PAJAMAS ARE at least partially responsible for keeping Vincent “the Chin” Gigante out of jail for decades. Starting in the 1960s, the late Mr. Gigante, a notorious New York mob boss, feigned mental illness in a surprisingly successful scheme to convince authorities that he couldn’t possibly be the head of the Genovese crime family. To keep up appearances, he’d meander through his Greenwich Village neighborhood mumbling to himself while wearing slippers, sleepwear and a bathrobe. His pajama game helped him elude arrest until the 1990s, at which point he was locked up for racketeering and conspiring to murder his Mafioso rivals.
Today, the Chin’s ploy wouldn’t fool anyone. As the pandemic persists, pajamas have come to seem entirely sensible as all-day wear for social-distancing women and men. Whether you’re Zooming with the boss, running to the store or hosting your pod for cocktails and charades, sporting pajamas from morning ’til the next morning—a style strategy once reserved for degenerates and hung-over college students—no longer provokes censure. Today, in fact, if a man wanted to convince the world he was certifiable, he might have better luck striding down 6th Avenue in a pinstripe suit and a hat.
“People are looking for a different way to find comfort and fashion together,” said Roopal Patel, the fashion director of Saks Fifth Avenue. She noticed an uptick in the store’s sleepwear sales after the world hit pause last March. Ms. Patel observed that people are procuring extensive pajama wardrobes and assigning different styles to different isolation activities. “Everyone is experimenting with how to wear these pieces with their everyday looks, which they may not have done a year ago.” Indeed, if you pick the right pair, pajama dressing resolves the WFH-era dilemma of how to remain stylish at home. Emulate Sofia Coppola’s marvelous 2013 Met Gala look: metallic Marc Jacobs PJs, subtle sparkly jewelry and a mid-heel sandal. Do not mimic the Dude’s disheveled SoCal-stoner style in the supermarket scene of 1998’s “The Big Lebowski.” Tired, tattered bathrobes should be left in the closet, or the trash.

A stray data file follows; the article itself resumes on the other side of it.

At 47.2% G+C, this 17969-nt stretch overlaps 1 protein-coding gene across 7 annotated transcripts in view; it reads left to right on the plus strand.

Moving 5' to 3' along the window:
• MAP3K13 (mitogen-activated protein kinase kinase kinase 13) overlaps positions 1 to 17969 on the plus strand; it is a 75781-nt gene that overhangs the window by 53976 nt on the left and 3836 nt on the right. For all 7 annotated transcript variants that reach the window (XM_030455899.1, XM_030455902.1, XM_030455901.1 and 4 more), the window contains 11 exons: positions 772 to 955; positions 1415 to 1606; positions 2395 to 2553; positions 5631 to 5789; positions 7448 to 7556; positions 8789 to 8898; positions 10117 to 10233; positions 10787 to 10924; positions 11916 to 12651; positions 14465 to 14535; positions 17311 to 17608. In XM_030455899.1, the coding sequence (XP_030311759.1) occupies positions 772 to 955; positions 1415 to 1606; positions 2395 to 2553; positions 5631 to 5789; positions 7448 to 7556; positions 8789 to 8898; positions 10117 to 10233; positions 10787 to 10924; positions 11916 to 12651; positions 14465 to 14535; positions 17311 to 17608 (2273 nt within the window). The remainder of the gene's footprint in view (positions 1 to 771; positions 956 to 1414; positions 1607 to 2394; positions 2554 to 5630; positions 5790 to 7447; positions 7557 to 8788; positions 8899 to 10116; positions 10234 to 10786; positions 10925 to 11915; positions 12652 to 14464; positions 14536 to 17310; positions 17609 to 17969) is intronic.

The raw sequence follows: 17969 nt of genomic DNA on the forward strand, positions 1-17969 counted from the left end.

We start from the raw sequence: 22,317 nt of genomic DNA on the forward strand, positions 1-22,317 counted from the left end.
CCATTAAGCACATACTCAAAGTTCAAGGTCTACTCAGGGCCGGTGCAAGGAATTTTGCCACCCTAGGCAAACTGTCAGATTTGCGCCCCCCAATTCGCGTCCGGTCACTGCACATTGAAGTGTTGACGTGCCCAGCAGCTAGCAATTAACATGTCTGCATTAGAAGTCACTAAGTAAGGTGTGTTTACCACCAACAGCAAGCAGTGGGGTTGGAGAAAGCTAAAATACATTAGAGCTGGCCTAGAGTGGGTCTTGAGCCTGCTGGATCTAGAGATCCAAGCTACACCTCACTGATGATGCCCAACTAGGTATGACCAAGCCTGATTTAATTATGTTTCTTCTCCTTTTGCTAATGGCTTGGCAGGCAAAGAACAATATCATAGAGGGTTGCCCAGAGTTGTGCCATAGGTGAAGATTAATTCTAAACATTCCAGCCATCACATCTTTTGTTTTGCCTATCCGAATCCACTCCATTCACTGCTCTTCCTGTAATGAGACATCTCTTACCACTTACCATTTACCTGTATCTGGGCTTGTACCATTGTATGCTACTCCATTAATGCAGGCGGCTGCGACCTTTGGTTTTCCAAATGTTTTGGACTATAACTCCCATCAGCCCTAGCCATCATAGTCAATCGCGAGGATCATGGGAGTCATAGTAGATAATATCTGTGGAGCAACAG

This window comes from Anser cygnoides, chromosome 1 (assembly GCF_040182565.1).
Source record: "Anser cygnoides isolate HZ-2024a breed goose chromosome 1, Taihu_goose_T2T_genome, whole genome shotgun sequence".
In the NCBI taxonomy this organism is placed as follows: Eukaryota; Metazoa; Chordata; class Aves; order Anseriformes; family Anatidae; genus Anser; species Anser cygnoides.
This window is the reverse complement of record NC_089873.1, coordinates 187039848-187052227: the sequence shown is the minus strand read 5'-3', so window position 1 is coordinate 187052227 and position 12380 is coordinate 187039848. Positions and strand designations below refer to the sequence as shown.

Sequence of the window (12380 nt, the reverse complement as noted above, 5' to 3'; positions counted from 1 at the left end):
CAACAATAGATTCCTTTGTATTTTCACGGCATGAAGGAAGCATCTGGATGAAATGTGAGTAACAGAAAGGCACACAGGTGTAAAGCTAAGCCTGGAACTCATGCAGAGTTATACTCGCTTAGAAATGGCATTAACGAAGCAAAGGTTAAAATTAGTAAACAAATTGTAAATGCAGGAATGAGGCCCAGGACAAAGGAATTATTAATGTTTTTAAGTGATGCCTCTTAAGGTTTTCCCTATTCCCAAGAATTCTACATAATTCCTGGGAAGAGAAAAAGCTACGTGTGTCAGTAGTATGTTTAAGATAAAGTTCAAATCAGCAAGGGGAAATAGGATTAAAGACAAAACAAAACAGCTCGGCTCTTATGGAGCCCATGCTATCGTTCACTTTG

It might seem counterintuitive, but a sharp pair of PJs can look more put-together than the sad WFH uniform to which so many have succumbed: sweatpants, T-shirt and hoodie. The former is “crisp and happy,” said George Cortina; the latter, “sloppy and slovenly.” Mr. Cortina, 55, is a New York fashion editor (who contributes to WSJ.) and pajama evangelist who’s worn custom cotton pairs everywhere from tony Paris eateries to scene-y Los Angeles hangouts. “If you have a fresh set of pajamas,” he said, “there’s something beautiful in the choice you’ve made. If you’re wearing sweats, it’s gray and dreadful.” Mr. Cortina so strongly believes that PJs are the ultimate all-occasion ensemble that, this March, he’s launching a line of unisex poplin pairs with Savile Row tailor Anderson & Sheppard. They’ll come in un-dreadful “1960s Italian Riviera” hues like hot pink and lavender.
According to market research firm the NPD Group, as of November 2020, year-to-date pajama sales were up 5% nationwide—a margin expected to increase once holiday sales are factored in. Specialty sleepwear brands have enjoyed an even greater surge: The Great, a Los Angeles casual wear label, and 24-year-old Miami brand Eberjey both report that they saw pajama sales double last year and, after less than a year in business, Los Angeles loungewear upstart Leset sold out of almost every item on its website last spring.